Pope: WYD as universal opening for Europe; environment, future, fraternity, sites of hope
Pope Francis began his visit to the World Youth Day with a meeting with Portuguese authorities. In his address to the country’s leaders, he focused on life, slammed euthanasia laws as copouts, and expressed concerns over military spending. Borders must be transcended, in his view, and be “places of contact” instead. He calls on the Old Continent to provide an impetus for a "diplomacy of peace".
Lisbon (AsiaNews) – Pope Francis today arrived in Portugal for the 37th World Youth Day, scheduled from 2 to 6 August, his 42nd international trip. In the first of many public engagements, the pontiff met with Portuguese authorities at the Centro Cultural de Belém in Lisbon.
In his address, Francis said that WYD must provide the "Old Continent” with “an impulse towards universal openness. For the world needs Europe”.
He used the visit, which was postponed by a year because of the COVID-19 pandemic, to highlight many of the issues dear to him, such as the environment; caring for creation, our common home; openness and outreach to others to tear down walls and open borders that must be “places of contact"; investing in children, not weapons. To this end, he pointed to “three construction sites of hope in which all of us can work together: the environment, the future, and fraternity.”
Before leaving Rome, as he has done for some time, Francis greeted a group of people who came to his residence at Casa Santa Marta, accompanied by the papal almoner, Card Konrad Krajewski. The visitors included young people, reads a Vatican statement, from a rehab centre “unable to participate in World Youth Day".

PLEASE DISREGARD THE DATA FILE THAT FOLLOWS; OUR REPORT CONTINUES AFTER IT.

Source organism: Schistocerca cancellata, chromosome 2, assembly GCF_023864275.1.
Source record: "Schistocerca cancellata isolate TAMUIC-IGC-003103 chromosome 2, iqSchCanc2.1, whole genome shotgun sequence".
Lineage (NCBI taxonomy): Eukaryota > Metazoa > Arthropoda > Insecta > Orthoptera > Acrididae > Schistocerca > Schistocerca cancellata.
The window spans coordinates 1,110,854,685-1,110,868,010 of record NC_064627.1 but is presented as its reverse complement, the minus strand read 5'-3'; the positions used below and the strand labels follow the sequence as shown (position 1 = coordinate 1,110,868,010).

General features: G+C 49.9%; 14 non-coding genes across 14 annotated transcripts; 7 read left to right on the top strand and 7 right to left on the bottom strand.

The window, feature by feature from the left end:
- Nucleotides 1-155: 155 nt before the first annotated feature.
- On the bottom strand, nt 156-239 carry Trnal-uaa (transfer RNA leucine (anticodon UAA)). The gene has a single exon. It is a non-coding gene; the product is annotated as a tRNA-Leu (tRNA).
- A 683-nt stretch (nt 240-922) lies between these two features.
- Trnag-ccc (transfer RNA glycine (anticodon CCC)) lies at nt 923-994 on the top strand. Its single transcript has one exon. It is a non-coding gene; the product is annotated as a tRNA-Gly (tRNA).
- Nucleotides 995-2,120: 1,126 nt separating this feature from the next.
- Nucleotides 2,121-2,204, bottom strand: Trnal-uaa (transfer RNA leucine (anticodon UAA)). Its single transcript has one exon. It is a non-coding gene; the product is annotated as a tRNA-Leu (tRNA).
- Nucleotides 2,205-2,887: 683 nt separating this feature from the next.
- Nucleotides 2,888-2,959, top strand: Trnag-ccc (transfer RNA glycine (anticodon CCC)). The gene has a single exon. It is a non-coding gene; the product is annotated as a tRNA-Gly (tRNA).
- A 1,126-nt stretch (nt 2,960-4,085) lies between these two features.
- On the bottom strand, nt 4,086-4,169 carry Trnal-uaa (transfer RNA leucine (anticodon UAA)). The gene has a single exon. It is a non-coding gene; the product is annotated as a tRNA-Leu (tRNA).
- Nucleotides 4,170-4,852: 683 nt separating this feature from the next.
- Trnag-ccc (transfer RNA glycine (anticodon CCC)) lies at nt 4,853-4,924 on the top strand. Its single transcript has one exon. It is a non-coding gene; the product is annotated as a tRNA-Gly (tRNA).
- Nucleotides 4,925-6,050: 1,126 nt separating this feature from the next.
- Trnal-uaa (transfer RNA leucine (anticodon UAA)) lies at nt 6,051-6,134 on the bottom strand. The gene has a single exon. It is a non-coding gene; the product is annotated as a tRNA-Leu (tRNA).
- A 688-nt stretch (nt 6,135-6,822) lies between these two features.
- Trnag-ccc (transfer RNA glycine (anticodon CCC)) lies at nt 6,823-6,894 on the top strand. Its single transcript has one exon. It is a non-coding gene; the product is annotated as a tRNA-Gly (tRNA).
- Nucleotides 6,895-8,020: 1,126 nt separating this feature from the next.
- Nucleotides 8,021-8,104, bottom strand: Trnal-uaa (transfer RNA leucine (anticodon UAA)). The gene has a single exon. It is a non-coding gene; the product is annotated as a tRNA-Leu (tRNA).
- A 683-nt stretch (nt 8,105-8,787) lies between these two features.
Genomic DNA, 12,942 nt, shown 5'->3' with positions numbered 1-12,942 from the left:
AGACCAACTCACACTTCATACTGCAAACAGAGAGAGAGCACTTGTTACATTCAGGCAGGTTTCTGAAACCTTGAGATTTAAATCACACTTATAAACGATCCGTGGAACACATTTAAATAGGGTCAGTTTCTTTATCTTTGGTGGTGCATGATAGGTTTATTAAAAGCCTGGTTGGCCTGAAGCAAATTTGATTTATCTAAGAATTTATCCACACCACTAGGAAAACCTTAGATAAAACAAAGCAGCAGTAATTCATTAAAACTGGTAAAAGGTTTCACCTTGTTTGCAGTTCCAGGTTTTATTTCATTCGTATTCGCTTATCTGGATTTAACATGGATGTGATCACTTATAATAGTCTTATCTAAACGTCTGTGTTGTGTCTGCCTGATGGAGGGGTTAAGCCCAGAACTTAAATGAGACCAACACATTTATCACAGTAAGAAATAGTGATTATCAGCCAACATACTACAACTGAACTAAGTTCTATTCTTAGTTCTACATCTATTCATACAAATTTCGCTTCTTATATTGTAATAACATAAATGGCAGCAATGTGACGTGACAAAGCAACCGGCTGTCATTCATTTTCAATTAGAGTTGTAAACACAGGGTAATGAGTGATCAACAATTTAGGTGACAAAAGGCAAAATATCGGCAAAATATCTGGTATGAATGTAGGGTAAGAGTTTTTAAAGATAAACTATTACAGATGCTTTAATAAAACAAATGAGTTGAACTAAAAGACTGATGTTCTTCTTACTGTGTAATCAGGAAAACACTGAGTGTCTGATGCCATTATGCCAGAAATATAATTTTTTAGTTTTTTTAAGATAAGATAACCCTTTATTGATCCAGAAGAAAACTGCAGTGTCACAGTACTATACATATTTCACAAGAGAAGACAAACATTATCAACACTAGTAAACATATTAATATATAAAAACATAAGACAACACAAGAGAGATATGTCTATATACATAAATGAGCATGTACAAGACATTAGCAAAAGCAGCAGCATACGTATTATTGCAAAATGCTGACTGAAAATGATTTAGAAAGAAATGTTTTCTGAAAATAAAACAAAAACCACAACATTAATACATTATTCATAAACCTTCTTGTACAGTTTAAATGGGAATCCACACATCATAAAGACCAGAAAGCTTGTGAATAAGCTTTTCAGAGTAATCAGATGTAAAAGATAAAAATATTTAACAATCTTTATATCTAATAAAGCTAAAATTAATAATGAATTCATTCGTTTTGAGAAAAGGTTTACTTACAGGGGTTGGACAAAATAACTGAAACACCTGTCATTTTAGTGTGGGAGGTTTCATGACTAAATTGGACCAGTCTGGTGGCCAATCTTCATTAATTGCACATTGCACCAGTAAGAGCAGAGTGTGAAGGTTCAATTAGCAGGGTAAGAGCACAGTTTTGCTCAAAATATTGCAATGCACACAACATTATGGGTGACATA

In his address to the authorities, the pope said he was "happy" to visit Lisbon, the city of the 2007 EU treaty, which he describes as a "city of encounter which embraces many peoples and cultures", a global centre, and “in a certain sense, [. . .] the capital of the world [. . .] display[ing] the cosmopolitan face of Portugal, grounded in a desire to be open to the world and to explore it, setting sail towards ever new and vaster horizons.”
Speaking in Europe’s westernmost country, the pontiff explained that, “the world needs Europe, the true Europe. It needs Europe’s role as a bridge and peacemaker in its eastern part, in the Mediterranean, in Africa and in the Middle East.”
Thus, “Europe will be able to make its own specific contribution in the international arena, based on the ability it showed in the last century, in the aftermath of the world wars, to achieve reconciliation and to realize the vision of former enemies joining together to work for a better future.
“This goal was attained by initiating processes of dialogue and inclusion and by developing a diplomacy of peace aimed at settling conflicts and lessening tensions, attentive to the slightest signals of distension and reading between the most crooked lines.”
For Francis, it is nowadays “troubling when we read that in many places funds continue to be invested in arms rather than in the future of the young.”
“I dream of a Europe, the heart of the West, which employs its immense talents to settling conflicts and lighting lamps of hope; a Europe capable of recovering its youthful heart, looking to the greatness of the whole and beyond its immediate needs; a Europe inclusive of peoples and persons, without chasing after ideologies and forms of ideological colonization” following in the footsteps of “its founding Fathers”.
Francis went on to criticise the “sophisticated laws on euthanasia", which “offer hasty but mistaken remedies: like easy access to death, a convenient answer that seems ‘sweet’ but is in fact more bitter than the waters of the sea?”
The pontiff also directly addressed “Young people from around the world, who long for unity, peace and fraternity ", hoping that they can “make their good dreams come true.”